This year marks the 40th year of Wisconsin’s Infant Death Center (IDC). While infant death is a challenging topic to talk about, the subject is full of conversations that need to be had in order to properly grieve the loss of an infant.
The IDC, housed within Children’s Health Alliance of Wisconsin, provides support and resources for families that have experienced the sudden and unexpected death of an infant. Joanna O’Donnell, IDC Project Manager, wants to ensure that all families receive the support they need while they grieve.
“All death is tragic, but infant death is a particular type of experience that can lead to traumatic and complicated grief,” O’Donnell says. “Infant loss is difficult because not a lot of people have gone through that type of loss. The IDC exists to help families that have gone through this, because having these difficult conversations are important to help aid in the grieving process.”
Families can be referred to the IDC from medical examiners and corners, health care providers and public health care nurses or they can reach out themselves if they feel ready to. Families that have been referred to the IDC receive resources such as online support group options, a texting hotline, FAQ’s about infant death, self-care ideas and more.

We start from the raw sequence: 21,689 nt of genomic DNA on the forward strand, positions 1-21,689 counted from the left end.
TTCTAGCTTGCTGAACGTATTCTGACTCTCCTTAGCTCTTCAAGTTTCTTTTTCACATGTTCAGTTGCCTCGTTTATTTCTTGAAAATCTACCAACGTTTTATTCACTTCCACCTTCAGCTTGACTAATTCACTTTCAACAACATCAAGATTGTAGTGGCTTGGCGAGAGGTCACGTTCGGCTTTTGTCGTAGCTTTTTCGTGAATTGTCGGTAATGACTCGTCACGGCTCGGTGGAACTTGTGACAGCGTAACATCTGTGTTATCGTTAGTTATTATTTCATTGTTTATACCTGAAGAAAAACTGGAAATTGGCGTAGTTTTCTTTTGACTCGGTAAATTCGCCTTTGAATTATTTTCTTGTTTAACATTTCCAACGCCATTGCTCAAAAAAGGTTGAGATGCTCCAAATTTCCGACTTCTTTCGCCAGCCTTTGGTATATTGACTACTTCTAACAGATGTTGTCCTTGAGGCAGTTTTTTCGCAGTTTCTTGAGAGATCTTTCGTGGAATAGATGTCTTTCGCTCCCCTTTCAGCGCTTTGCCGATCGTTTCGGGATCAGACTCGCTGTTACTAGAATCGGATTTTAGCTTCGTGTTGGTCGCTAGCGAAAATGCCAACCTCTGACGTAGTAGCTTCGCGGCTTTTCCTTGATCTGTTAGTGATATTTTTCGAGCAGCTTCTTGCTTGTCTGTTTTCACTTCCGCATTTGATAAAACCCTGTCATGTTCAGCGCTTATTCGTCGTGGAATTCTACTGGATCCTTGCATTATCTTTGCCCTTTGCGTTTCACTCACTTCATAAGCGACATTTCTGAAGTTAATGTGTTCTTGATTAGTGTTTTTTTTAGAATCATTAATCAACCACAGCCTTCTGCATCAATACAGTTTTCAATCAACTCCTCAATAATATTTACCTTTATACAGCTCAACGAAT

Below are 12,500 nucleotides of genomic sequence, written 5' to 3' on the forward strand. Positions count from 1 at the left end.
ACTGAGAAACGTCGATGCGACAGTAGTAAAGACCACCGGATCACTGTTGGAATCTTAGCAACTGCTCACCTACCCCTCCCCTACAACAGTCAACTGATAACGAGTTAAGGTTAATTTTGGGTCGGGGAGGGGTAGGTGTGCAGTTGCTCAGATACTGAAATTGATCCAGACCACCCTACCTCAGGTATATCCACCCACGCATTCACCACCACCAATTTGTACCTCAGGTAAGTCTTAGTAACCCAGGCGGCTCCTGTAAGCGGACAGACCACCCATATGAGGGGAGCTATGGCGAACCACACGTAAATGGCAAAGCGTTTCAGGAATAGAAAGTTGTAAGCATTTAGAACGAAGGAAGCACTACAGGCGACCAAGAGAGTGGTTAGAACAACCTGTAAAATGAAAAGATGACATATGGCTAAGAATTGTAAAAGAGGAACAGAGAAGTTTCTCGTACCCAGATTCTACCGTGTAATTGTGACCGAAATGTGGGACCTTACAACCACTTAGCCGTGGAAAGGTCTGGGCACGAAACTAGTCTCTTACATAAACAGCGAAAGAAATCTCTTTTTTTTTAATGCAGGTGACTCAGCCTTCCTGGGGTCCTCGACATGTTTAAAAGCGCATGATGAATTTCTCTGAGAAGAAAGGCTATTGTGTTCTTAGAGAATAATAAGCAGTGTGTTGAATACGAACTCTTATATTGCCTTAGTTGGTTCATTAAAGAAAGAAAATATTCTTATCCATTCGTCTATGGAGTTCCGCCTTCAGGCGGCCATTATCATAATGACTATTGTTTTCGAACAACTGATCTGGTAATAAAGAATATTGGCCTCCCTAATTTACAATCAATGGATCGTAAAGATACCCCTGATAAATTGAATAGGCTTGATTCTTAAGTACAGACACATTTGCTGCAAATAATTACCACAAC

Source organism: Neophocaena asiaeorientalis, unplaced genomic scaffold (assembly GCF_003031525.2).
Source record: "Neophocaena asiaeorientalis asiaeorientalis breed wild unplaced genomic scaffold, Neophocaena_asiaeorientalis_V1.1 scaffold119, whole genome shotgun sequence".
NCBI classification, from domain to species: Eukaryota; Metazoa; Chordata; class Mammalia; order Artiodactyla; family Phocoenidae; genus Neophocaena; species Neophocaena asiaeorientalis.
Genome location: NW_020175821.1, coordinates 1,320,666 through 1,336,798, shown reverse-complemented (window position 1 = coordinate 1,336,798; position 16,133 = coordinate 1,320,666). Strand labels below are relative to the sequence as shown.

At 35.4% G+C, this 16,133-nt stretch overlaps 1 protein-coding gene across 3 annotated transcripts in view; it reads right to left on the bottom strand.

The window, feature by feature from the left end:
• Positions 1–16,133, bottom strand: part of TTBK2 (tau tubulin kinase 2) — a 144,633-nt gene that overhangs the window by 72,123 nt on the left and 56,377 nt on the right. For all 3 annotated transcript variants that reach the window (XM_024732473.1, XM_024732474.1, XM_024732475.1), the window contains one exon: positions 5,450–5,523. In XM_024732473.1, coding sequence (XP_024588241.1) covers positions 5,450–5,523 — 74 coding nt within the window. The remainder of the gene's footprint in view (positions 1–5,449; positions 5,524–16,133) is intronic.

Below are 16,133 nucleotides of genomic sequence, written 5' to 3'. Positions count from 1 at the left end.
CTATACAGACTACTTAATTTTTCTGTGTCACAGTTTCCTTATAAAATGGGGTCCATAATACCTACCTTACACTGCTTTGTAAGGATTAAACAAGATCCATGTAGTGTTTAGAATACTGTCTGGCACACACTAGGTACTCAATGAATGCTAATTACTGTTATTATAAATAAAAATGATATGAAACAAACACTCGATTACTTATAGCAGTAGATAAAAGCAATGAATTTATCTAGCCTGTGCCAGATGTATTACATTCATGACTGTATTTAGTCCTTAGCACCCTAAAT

Grief is a hard topic to talk about and is often a forgotten subject that contains bottled feelings and emotions. Because of this, having these difficult conversations are important in navigating the grief journey. As a health care provider it may be difficult to talk with families about an emotional topic such as infant death, which is why the IDC is an important resource to share.
“The best thing a health care provider can do is acknowledge and validate the infant’s life and that baby was a person, even if they were only 10 minutes old or did not survive outside the womb,” O’Donnell says. “The other thing providers can do is refer families to the IDC. We reach out to the family for a year or longer and can provide help throughout the grieving process; we’re here to help all families.”
Joanna can be reached by email (firstname.lastname@example.org) or text or phone call (414-337-4571).